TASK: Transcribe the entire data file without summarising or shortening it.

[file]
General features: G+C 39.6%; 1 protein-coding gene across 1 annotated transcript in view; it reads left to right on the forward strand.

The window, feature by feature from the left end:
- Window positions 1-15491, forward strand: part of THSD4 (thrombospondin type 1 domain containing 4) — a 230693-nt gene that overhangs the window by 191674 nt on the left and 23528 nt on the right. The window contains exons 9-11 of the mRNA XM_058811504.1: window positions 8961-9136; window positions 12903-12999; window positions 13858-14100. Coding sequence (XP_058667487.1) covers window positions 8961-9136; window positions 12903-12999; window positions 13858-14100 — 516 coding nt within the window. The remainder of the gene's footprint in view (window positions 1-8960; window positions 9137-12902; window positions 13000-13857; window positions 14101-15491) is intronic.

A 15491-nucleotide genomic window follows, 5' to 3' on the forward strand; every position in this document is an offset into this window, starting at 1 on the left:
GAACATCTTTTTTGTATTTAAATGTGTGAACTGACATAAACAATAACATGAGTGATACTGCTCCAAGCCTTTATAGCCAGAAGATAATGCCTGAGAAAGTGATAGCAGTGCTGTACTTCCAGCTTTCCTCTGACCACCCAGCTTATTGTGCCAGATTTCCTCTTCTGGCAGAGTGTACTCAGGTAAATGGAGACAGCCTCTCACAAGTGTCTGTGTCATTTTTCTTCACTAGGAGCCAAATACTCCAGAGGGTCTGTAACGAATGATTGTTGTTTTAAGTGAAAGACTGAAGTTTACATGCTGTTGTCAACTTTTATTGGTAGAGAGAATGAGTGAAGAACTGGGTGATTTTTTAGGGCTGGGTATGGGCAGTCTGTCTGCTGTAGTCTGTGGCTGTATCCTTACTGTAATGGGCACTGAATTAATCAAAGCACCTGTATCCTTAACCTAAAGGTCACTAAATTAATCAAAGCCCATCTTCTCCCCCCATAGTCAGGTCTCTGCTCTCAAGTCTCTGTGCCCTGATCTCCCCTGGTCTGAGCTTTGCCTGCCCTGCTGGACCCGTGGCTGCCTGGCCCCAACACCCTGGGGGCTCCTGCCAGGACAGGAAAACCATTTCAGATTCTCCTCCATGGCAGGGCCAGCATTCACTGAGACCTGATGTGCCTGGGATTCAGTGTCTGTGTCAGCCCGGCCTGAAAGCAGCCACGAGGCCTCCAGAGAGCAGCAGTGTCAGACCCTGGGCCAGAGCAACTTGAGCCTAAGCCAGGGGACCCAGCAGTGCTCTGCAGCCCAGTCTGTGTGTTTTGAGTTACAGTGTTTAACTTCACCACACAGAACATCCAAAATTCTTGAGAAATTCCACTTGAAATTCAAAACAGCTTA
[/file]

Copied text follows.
General features: G+C 39.6%; 1 protein-coding gene across 1 annotated transcript in view; it reads left to right on the forward strand.

The window, feature by feature from the left end:
- Window positions 1-15491, forward strand: part of THSD4 (thrombospondin type 1 domain containing 4) — a 230693-nt gene that overhangs the window by 191674 nt on the left and 23528 nt on the right. The window contains exons 9-11 of the mRNA XM_058811504.1: window positions 8961-9136; window positions 12903-12999; window positions 13858-14100. Coding sequence (XP_058667487.1) covers window positions 8961-9136; window positions 12903-12999; window positions 13858-14100 — 516 coding nt within the window. The remainder of the gene's footprint in view (window positions 1-8960; window positions 9137-12902; window positions 13000-13857; window positions 14101-15491) is intronic.

A 15491-nucleotide genomic window follows, 5' to 3' on the forward strand; every position in this document is an offset into this window, starting at 1 on the left:
GAACATCTTTTTTGTATTTAAATGTGTGAACTGACATAAACAATAACATGAGTGATACTGCTCCAAGCCTTTATAGCCAGAAGATAATGCCTGAGAAAGTGATAGCAGTGCTGTACTTCCAGCTTTCCTCTGACCACCCAGCTTATTGTGCCAGATTTCCTCTTCTGGCAGAGTGTACTCAGGTAAATGGAGACAGCCTCTCACAAGTGTCTGTGTCATTTTTCTTCACTAGGAGCCAAATACTCCAGAGGGTCTGTAACGAATGATTGTTGTTTTAAGTGAAAGACTGAAGTTTACATGCTGTTGTCAACTTTTATTGGTAGAGAGAATGAGTGAAGAACTGGGTGATTTTTTAGGGCTGGGTATGGGCAGTCTGTCTGCTGTAGTCTGTGGCTGTATCCTTACTGTAATGGGCACTGAATTAATCAAAGCACCTGTATCCTTAACCTAAAGGTCACTAAATTAATCAAAGCCCATCTTCTCCCCCCATAGTCAGGTCTCTGCTCTCAAGTCTCTGTGCCCTGATCTCCCCTGGTCTGAGCTTTGCCTGCCCTGCTGGACCCGTGGCTGCCTGGCCCCAACACCCTGGGGGCTCCTGCCAGGACAGGAAAACCATTTCAGATTCTCCTCCATGGCAGGGCCAGCATTCACTGAGACCTGATGTGCCTGGGATTCAGTGTCTGTGTCAGCCCGGCCTGAAAGCAGCCACGAGGCCTCCAGAGAGCAGCAGTGTCAGACCCTGGGCCAGAGCAACTTGAGCCTAAGCCAGGGGACCCAGCAGTGCTCTGCAGCCCAGTCTGTGTGTTTTGAGTTACAGTGTTTAACTTCACCACACAGAACATCCAAAATTCTTGAGAAATTCCACTTGAAATTCAAAACAGCTTA